Let me backtrack.... I live in a small town, where everybody knows my name. Or if not my name, my husbands name. And our faces. Everybody knows everybody. For the most part, it's good. It's comfortable. It makes you feel part of something.
Without going into a lot of detail tho, there are times when you just want to be invisible. It doesn't happen often around here.
I have to do a lot of community events and service with my job. So I'm at things, involved in things, doing things. At heart I am a homebody and introverted. I know, that's hard for some of you to believe, but it's true. My dream holiday would be for a couple of days ALL TO MYSELF. No phone calls, no invitations...just walks and books and old movies and a glass or two of wine. Chinese food or pizza of MY choosing.
Just for a couple of days of course...I know it would get lonely after a while. But it sure sounds good.
We attend the Methodist Church here in Winnemucca. Everyone knows our name. We can't just go to church and be invisible. Ironically, we could go to any church here and people would know our names, as we would know their's. It's a small town. A cliché but true. In fact, one day a man came into the Dry Cleaners (which we own) and said to my husband, "I haven't seen you at Mass lately". The Handyman had to inform the man, that he wasn't Catholic. The man said "REALLY? Huh. I could have sworn you were."
It's because in a small town, you see everyone everywhere, at every event and in the grocery store and out to eat. One gets confused as to who does what, goes where and belongs to which club. It all intermingles somehow.
Like I stated, this is usually a good thing. If you have a lost child, or are sick, or need help of any kind, people are there for you. They hold fund-raisers, search parties, cook dinners.
But....sometimes...they also know your business before you do.
When my oldest son was a teenager, a policeman came walking into the cleaners and handed my husband a "ticket" our son had gotten the night before. He had failed to give our son his copy.
Another time, the Chief of Police found us at a restaurant where we were dining with other friends (yep the Chief was our friend too) and took my husband outside to tell him that our son's car had been found deserted and banged up in the desert a few miles out of town. Our son had just sold it and bought a new car....but the Chief didn't know that, and was concerned and wanted to let us know before we heard it somewhere. He wanted to make sure our son was safe.
Our son's OLD CAR had been stolen from the Used Car Lot.
All this is nice and comforting and such, but there are times when you don't want the whole community or neighborhood to know your business.
Like when the Handyman is working in the backyard---moving the dog house from one side yard to the other. A big dog house. A big huge dog house, that is awkward and heavy. Very heavy. And the Handyman has a bad back.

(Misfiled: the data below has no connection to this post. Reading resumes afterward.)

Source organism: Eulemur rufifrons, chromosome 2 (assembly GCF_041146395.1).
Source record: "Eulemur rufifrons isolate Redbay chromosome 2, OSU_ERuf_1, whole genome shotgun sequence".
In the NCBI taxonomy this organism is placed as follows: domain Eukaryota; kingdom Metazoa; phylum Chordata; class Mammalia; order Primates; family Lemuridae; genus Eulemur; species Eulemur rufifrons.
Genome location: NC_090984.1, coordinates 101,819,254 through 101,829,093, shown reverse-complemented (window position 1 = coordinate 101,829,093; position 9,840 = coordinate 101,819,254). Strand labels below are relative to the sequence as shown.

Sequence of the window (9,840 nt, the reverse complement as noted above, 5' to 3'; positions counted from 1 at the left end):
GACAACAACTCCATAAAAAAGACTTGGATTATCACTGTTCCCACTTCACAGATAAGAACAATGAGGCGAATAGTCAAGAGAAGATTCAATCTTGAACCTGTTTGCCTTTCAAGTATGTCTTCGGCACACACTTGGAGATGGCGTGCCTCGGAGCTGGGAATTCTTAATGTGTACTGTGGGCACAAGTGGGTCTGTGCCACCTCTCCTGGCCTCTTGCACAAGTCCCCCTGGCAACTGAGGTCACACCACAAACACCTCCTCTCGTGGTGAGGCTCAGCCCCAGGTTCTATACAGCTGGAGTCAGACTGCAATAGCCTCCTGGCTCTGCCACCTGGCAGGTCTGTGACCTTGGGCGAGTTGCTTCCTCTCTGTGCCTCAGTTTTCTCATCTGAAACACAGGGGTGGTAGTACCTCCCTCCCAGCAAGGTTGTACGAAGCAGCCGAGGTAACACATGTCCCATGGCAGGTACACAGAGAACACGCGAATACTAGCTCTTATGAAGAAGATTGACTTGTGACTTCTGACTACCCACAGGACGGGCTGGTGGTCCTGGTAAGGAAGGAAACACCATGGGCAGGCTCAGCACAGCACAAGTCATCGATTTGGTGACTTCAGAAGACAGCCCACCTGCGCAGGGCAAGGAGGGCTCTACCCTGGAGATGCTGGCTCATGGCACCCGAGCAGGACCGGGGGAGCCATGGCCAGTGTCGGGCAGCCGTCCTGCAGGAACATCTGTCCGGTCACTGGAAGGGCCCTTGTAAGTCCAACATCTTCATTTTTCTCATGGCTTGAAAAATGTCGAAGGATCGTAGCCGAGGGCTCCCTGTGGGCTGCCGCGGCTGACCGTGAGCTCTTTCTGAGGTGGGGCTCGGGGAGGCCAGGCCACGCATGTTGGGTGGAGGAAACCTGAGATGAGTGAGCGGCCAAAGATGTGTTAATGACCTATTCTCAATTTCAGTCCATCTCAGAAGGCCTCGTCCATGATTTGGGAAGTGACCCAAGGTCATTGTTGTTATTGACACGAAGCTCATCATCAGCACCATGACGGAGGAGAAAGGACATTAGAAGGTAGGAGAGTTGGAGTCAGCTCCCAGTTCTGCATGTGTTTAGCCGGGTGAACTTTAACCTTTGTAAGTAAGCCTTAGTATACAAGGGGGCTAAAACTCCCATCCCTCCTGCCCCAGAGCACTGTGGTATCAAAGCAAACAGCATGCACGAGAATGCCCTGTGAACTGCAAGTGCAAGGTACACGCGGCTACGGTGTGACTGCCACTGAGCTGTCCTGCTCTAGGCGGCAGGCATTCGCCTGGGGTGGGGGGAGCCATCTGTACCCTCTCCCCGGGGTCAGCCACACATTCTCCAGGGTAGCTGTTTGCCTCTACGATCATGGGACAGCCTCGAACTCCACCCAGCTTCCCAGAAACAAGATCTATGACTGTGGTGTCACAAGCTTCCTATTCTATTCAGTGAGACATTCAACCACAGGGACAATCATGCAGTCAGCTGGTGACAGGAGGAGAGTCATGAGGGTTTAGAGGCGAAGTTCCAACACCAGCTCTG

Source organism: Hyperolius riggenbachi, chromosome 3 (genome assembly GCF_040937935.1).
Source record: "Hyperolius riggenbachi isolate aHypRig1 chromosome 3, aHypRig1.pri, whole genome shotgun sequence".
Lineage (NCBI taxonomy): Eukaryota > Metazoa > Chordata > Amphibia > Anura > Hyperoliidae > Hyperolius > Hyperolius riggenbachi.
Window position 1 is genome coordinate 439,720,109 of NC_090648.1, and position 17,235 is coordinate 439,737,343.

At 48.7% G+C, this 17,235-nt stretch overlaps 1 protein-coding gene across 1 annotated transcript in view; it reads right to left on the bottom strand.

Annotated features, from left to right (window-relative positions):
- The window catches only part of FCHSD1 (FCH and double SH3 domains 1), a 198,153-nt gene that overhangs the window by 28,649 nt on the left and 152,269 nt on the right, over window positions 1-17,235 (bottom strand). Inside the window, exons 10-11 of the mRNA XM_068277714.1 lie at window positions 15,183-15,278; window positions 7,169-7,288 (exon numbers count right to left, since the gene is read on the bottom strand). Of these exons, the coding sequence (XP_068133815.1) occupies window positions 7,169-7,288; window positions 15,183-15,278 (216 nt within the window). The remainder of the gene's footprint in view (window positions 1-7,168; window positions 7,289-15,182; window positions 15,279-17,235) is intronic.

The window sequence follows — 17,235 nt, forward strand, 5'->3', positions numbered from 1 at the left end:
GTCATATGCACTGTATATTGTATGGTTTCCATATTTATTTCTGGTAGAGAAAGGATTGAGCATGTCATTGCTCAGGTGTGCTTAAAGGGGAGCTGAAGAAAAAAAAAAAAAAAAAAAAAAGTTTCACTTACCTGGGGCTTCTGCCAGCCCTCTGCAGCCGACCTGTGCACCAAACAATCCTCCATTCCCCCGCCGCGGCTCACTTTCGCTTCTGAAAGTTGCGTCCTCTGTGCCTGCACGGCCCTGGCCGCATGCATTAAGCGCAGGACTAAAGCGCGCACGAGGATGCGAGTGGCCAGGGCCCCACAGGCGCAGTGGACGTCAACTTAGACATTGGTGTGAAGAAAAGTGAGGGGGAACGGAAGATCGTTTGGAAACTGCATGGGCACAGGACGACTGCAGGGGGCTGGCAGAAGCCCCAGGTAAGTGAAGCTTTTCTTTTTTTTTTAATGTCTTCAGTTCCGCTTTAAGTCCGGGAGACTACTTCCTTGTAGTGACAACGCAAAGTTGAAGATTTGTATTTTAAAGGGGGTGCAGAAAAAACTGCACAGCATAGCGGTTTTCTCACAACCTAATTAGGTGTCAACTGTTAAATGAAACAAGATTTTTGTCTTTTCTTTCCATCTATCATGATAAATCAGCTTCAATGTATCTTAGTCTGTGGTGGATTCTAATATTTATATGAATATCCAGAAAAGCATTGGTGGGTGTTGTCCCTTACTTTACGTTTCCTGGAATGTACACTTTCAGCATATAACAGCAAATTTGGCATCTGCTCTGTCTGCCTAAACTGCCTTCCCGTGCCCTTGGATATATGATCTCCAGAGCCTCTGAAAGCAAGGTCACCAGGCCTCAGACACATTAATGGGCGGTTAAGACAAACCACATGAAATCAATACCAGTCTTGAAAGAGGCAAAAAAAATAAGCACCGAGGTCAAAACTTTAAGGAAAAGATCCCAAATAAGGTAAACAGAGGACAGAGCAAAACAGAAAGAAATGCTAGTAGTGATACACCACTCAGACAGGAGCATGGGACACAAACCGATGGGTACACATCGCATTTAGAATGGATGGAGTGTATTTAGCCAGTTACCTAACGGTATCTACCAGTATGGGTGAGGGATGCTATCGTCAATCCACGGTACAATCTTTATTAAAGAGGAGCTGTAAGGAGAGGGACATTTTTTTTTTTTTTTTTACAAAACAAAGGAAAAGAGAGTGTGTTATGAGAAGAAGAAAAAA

And it's a nice spring day, and the birds are singing and the butterflies are twittering about and the neighbors all around are also out working in their yards, planting gardens, enjoying some lemonade. And you are happy it's warm and the tulips are coming up and you step outside and notice your Handyman moving the heavy, awkward, big dog house and you say, "What are you doing?"
And the Handyman answers, "I'M MOVING THE F***ING DOG HOUSE, WHAT'S IT LOOK LIKE I'M DOING?"
The birds stop singing, the butterflies stop twittering, people stop shoveling dirt in their gardens, the ice in the neighbors lemonade glass stops clinking. There is total silence in the air... because...they have all heard the Handyman. (sigh)
Yep, sometimes it's nice to be invisible.
So, I like it when I drive into Reno to go to my daughter-in-law's church. The 1st Methodist on the river. It's a huge old church. I am anonymous. I like it very much. Sometimes I just want to sit in silence and have 'spiritual' moment, a contemplative moment.
This Easter Sunday when the Handyman and I slipped into the pew I was so looking forward to that contemplative moment, that anonymity, and then, the man next to me started talking to me as if he knew me.... about the neighborhood my kids lived in. He said he had almost bought there years ago. He went on and on and on. His name is Ralph. He introduced us to everyone around him.
It seems he does know me now. I've attended too often for him not to notice. We are not anonymous anymore. We are visible. They'll probably put me on a committee soon.
This is the church on Sunday morning. I was taking the picture, sitting by Ralph. I was trying to capture the balloons on the ceiling--from the children's minute.